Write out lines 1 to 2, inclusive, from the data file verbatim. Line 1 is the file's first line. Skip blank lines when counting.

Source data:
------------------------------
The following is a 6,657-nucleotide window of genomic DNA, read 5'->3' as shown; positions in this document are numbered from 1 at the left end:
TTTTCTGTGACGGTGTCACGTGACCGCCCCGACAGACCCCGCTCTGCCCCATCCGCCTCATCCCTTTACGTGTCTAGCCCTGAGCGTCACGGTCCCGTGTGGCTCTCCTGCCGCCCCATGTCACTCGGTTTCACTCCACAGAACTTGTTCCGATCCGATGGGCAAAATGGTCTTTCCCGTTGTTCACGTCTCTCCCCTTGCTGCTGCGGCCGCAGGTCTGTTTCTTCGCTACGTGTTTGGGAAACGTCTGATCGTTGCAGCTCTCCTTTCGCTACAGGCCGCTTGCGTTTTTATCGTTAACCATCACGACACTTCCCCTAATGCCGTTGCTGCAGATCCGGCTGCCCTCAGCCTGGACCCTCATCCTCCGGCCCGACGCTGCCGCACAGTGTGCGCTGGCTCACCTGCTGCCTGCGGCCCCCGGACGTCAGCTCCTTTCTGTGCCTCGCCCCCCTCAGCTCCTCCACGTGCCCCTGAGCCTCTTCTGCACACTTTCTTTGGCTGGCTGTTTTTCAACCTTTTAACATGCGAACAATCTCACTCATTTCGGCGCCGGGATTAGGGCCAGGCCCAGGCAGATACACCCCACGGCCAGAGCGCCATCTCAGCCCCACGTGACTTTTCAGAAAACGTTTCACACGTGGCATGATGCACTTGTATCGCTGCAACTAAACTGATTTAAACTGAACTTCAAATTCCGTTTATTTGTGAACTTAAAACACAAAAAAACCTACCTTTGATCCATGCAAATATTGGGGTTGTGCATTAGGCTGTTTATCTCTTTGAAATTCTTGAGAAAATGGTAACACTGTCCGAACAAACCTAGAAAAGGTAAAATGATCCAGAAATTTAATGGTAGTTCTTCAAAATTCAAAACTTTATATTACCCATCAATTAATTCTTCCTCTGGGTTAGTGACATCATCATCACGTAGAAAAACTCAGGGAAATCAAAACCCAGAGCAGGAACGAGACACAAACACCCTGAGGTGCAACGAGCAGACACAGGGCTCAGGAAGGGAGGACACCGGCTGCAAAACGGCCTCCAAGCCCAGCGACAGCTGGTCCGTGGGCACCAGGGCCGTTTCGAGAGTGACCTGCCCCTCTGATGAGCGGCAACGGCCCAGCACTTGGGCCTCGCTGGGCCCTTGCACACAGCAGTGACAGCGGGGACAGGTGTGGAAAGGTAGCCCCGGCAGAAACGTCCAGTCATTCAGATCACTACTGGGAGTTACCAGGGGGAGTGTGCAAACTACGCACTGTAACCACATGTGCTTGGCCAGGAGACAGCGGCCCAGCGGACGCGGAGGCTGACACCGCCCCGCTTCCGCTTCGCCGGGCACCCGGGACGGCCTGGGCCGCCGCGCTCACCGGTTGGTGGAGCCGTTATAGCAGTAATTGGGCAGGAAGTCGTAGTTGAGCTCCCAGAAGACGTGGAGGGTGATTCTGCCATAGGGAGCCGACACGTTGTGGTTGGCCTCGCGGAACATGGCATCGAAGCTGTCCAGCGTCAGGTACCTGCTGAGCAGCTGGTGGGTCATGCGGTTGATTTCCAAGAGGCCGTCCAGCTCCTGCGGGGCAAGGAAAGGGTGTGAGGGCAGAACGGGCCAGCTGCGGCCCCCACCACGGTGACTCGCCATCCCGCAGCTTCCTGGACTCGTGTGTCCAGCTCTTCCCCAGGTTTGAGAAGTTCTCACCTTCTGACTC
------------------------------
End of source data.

The following is a 6,657-nucleotide window of genomic DNA, read 5'->3' as shown; positions in this document are numbered from 1 at the left end:
TTTTCTGTGACGGTGTCACGTGACCGCCCCGACAGACCCCGCTCTGCCCCATCCGCCTCATCCCTTTACGTGTCTAGCCCTGAGCGTCACGGTCCCGTGTGGCTCTCCTGCCGCCCCATGTCACTCGGTTTCACTCCACAGAACTTGTTCCGATCCGATGGGCAAAATGGTCTTTCCCGTTGTTCACGTCTCTCCCCTTGCTGCTGCGGCCGCAGGTCTGTTTCTTCGCTACGTGTTTGGGAAACGTCTGATCGTTGCAGCTCTCCTTTCGCTACAGGCCGCTTGCGTTTTTATCGTTAACCATCACGACACTTCCCCTAATGCCGTTGCTGCAGATCCGGCTGCCCTCAGCCTGGACCCTCATCCTCCGGCCCGACGCTGCCGCACAGTGTGCGCTGGCTCACCTGCTGCCTGCGGCCCCCGGACGTCAGCTCCTTTCTGTGCCTCGCCCCCCTCAGCTCCTCCACGTGCCCCTGAGCCTCTTCTGCACACTTTCTTTGGCTGGCTGTTTTTCAACCTTTTAACATGCGAACAATCTCACTCATTTCGGCGCCGGGATTAGGGCCAGGCCCAGGCAGATACACCCCACGGCCAGAGCGCCATCTCAGCCCCACGTGACTTTTCAGAAAACGTTTCACACGTGGCATGATGCACTTGTATCGCTGCAACTAAACTGATTTAAACTGAACTTCAAATTCCGTTTATTTGTGAACTTAAAACACAAAAAAACCTACCTTTGATCCATGCAAATATTGGGGTTGTGCATTAGGCTGTTTATCTCTTTGAAATTCTTGAGAAAATGGTAACACTGTCCGAACAAACCTAGAAAAGGTAAAATGATCCAGAAATTTAATGGTAGTTCTTCAAAATTCAAAACTTTATATTACCCATCAATTAATTCTTCCTCTGGGTTAGTGACATCATCATCACGTAGAAAAACTCAGGGAAATCAAAACCCAGAGCAGGAACGAGACACAAACACCCTGAGGTGCAACGAGCAGACACAGGGCTCAGGAAGGGAGGACACCGGCTGCAAAACGGCCTCCAAGCCCAGCGACAGCTGGTCCGTGGGCACCAGGGCCGTTTCGAGAGTGACCTGCCCCTCTGATGAGCGGCAACGGCCCAGCACTTGGGCCTCGCTGGGCCCTTGCACACAGCAGTGACAGCGGGGACAGGTGTGGAAAGGTAGCCCCGGCAGAAACGTCCAGTCATTCAGATCACTACTGGGAGTTACCAGGGGGAGTGTGCAAACTACGCACTGTAACCACATGTGCTTGGCCAGGAGACAGCGGCCCAGCGGACGCGGAGGCTGACACCGCCCCGCTTCCGCTTCGCCGGGCACCCGGGACGGCCTGGGCCGCCGCGCTCACCGGTTGGTGGAGCCGTTATAGCAGTAATTGGGCAGGAAGTCGTAGTTGAGCTCCCAGAAGACGTGGAGGGTGATTCTGCCATAGGGAGCCGACACGTTGTGGTTGGCCTCGCGGAACATGGCATCGAAGCTGTCCAGCGTCAGGTACCTGCTGAGCAGCTGGTGGGTCATGCGGTTGATTTCCAAGAGGCCGTCCAGCTCCTGCGGGGCAAGGAAAGGGTGTGAGGGCAGAACGGGCCAGCTGCGGCCCCCACCACGGTGACTCGCCATCCCGCAGCTTCCTGGACTCGTGTGTCCAGCTCTTCCCCAGGTTTGAGAAGTTCTCACCTTCTGACTC